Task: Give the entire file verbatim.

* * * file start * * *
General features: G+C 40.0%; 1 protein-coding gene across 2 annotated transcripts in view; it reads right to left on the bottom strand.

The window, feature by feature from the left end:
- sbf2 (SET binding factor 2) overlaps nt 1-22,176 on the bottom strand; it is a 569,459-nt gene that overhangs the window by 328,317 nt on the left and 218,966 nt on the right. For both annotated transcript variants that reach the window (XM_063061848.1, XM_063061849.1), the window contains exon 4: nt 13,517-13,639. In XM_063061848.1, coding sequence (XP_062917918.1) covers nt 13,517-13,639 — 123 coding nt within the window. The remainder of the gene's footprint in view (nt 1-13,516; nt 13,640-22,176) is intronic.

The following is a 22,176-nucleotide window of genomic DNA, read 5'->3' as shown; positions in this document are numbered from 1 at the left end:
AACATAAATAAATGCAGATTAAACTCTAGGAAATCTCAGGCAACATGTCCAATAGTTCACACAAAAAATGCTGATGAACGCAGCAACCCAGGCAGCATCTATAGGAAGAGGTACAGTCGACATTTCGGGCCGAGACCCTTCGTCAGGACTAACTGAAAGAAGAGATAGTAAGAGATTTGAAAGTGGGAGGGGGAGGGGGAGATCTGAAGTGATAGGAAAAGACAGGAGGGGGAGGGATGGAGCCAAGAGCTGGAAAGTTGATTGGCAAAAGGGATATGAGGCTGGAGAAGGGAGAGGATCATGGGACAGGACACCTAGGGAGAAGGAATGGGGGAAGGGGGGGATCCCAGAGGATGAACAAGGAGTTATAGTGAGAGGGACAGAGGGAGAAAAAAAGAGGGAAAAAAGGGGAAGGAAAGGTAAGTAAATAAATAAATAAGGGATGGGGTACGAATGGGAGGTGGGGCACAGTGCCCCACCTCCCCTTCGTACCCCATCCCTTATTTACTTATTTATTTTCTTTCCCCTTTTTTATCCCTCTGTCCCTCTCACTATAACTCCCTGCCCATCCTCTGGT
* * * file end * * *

General features: G+C 40.0%; 1 protein-coding gene across 2 annotated transcripts in view; it reads right to left on the bottom strand.

The window, feature by feature from the left end:
- sbf2 (SET binding factor 2) overlaps nt 1-22,176 on the bottom strand; it is a 569,459-nt gene that overhangs the window by 328,317 nt on the left and 218,966 nt on the right. For both annotated transcript variants that reach the window (XM_063061848.1, XM_063061849.1), the window contains exon 4: nt 13,517-13,639. In XM_063061848.1, coding sequence (XP_062917918.1) covers nt 13,517-13,639 — 123 coding nt within the window. The remainder of the gene's footprint in view (nt 1-13,516; nt 13,640-22,176) is intronic.

The following is a 22,176-nucleotide window of genomic DNA, read 5'->3' as shown; positions in this document are numbered from 1 at the left end:
AACATAAATAAATGCAGATTAAACTCTAGGAAATCTCAGGCAACATGTCCAATAGTTCACACAAAAAATGCTGATGAACGCAGCAACCCAGGCAGCATCTATAGGAAGAGGTACAGTCGACATTTCGGGCCGAGACCCTTCGTCAGGACTAACTGAAAGAAGAGATAGTAAGAGATTTGAAAGTGGGAGGGGGAGGGGGAGATCTGAAGTGATAGGAAAAGACAGGAGGGGGAGGGATGGAGCCAAGAGCTGGAAAGTTGATTGGCAAAAGGGATATGAGGCTGGAGAAGGGAGAGGATCATGGGACAGGACACCTAGGGAGAAGGAATGGGGGAAGGGGGGGATCCCAGAGGATGAACAAGGAGTTATAGTGAGAGGGACAGAGGGAGAAAAAAAGAGGGAAAAAAGGGGAAGGAAAGGTAAGTAAATAAATAAATAAGGGATGGGGTACGAATGGGAGGTGGGGCACAGTGCCCCACCTCCCCTTCGTACCCCATCCCTTATTTACTTATTTATTTTCTTTCCCCTTTTTTATCCCTCTGTCCCTCTCACTATAACTCCCTGCCCATCCTCTGGT